The primrose family.

Peviously Maesaceae, Myrsinaceae, Theophrastaceae and the strictly defined Primulaceae s.s. were separate families.
They have now been reduced to subfamilies within a new loosely defined family Primulaceae s.l. although they are still
    seen as separate families including in some parts of Australia.

Currently Primulaceae s.l. has around 54 (53 to 58) genera with thousands of species including Aegiceras, Ardisia,
    Cyclamen and Lysimachia.
Common features of them all include having partly fused petals with one stamen opposite each lobe and ovules on a stalk
    attached to the base of the single locule in the ovary.

Most are perennial herbs, shrubs or trees.
The usually simple leaves, on a petiole can be alternate, opposite or whorled.
Leaf edges can be smooth or have blunt or sharp teeth.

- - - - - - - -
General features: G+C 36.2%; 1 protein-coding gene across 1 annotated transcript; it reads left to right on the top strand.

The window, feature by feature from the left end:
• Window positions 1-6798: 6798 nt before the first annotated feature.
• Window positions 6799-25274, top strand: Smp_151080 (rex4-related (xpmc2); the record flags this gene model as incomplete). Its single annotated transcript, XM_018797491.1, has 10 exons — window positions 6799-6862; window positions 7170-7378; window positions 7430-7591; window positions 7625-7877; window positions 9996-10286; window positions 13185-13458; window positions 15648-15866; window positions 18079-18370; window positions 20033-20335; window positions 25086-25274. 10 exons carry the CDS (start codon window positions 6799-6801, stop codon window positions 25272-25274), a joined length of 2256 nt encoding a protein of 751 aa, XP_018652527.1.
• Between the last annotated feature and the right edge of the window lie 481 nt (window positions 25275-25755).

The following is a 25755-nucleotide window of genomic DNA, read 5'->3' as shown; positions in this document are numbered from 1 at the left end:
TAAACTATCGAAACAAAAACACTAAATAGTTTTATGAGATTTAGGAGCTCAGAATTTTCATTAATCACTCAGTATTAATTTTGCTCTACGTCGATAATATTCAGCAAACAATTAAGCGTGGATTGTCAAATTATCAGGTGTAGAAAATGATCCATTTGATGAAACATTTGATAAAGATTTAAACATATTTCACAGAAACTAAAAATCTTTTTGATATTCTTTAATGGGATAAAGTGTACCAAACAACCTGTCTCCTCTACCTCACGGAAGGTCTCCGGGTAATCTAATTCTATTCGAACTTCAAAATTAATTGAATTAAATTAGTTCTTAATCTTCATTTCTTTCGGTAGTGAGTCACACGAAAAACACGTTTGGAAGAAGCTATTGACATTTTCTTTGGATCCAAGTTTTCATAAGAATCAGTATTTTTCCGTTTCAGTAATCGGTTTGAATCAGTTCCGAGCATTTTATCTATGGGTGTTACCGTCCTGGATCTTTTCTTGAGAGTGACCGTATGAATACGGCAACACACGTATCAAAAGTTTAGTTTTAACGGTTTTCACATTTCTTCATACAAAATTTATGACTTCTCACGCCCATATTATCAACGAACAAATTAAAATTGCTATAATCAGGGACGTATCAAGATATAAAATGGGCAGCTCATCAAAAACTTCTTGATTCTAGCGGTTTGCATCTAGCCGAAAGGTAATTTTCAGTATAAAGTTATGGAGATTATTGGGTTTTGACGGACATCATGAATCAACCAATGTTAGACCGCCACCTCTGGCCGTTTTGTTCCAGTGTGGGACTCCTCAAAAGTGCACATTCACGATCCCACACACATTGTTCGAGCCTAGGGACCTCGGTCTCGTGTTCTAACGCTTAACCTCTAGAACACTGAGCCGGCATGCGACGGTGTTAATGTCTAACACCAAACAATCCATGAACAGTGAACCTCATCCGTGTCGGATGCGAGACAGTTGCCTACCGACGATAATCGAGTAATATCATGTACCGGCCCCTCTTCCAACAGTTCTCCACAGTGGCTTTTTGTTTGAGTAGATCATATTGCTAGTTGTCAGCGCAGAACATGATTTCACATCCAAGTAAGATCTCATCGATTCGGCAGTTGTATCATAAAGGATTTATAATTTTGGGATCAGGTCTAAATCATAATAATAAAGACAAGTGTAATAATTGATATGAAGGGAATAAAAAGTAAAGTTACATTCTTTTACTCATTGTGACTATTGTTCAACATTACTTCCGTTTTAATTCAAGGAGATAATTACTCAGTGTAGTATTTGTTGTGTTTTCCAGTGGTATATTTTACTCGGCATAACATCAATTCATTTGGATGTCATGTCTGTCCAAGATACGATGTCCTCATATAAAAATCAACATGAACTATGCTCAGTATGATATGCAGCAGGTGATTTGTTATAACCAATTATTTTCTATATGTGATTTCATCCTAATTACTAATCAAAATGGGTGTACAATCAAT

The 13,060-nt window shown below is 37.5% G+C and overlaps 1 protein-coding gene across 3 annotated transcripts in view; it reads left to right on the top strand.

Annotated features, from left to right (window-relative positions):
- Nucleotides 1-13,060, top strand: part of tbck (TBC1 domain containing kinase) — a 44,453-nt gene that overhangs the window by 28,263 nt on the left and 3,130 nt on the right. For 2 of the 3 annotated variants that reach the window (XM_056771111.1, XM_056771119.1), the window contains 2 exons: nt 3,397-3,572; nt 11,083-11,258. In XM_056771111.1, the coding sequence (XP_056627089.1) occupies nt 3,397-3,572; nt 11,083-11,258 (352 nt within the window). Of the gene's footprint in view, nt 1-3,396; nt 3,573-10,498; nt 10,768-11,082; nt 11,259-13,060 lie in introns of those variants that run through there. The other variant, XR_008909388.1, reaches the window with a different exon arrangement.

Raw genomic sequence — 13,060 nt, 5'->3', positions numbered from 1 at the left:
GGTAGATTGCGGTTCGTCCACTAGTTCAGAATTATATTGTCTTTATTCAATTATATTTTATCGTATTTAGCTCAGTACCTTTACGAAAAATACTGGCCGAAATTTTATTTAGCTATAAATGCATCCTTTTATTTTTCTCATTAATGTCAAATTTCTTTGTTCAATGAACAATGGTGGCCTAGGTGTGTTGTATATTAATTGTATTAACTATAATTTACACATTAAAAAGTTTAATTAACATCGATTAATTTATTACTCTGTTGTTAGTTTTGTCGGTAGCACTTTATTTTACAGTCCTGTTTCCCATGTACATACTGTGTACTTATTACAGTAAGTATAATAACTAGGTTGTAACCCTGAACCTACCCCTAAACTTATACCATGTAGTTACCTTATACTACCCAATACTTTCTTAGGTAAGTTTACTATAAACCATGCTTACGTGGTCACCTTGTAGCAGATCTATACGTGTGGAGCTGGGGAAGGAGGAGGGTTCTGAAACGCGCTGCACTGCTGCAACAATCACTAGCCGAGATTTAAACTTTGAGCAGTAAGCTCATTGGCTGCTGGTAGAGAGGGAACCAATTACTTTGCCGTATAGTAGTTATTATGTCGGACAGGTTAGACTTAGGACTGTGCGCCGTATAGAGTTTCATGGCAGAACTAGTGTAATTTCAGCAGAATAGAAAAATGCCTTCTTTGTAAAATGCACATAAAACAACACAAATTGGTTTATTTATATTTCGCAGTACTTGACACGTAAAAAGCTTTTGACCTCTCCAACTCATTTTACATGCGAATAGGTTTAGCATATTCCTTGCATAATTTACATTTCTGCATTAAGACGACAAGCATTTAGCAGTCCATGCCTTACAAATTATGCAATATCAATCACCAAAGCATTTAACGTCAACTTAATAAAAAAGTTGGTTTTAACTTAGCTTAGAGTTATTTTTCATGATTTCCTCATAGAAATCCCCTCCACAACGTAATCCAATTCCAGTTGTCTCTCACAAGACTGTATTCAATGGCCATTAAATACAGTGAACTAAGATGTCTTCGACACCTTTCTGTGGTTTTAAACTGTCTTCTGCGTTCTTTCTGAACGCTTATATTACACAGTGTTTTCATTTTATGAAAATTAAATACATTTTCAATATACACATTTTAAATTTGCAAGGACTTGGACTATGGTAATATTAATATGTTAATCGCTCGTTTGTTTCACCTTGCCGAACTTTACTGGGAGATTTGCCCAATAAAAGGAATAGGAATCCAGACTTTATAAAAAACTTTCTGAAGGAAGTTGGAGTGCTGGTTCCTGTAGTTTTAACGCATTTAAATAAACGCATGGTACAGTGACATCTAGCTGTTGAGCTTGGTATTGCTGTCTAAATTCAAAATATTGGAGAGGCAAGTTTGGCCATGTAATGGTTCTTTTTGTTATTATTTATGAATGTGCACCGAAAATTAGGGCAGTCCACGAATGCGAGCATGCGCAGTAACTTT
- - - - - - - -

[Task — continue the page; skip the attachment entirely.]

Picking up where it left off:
There are no stipules.
Leaves have stomata (pores or circular openings ) and hairs and many have hydathodes which are glands to release water.

Flowers can be axillary but are frequently terminal and can be solitary or in a variously arranged cluster.
The 5 (3 to 9) basally fused sepals and the opposite basally fused petals are each in 1 whorl.
Petals, sometimes lobed can be red, blue, yellow, purple or green as well as white.

The 5 (3 to 9) or 10 stamens are inserted onto the corolla tube opposite a petal lobe.
They can be in 1 or 2 whorls and there may be some infertile staminodes.
Anthers open inwards through pores or longitudinal slits.

The superior ovary, of 3 to 5 fused carpels has one locule with one to many ovules attached to a placenta arising from the base of the locule (free central placentation).
There is one style with a single stigma.

Fruit can be a non-fleshy capsule that can open in various ways to release the seeds although some do not open.
They can also be a drupe with a single seed or a berry.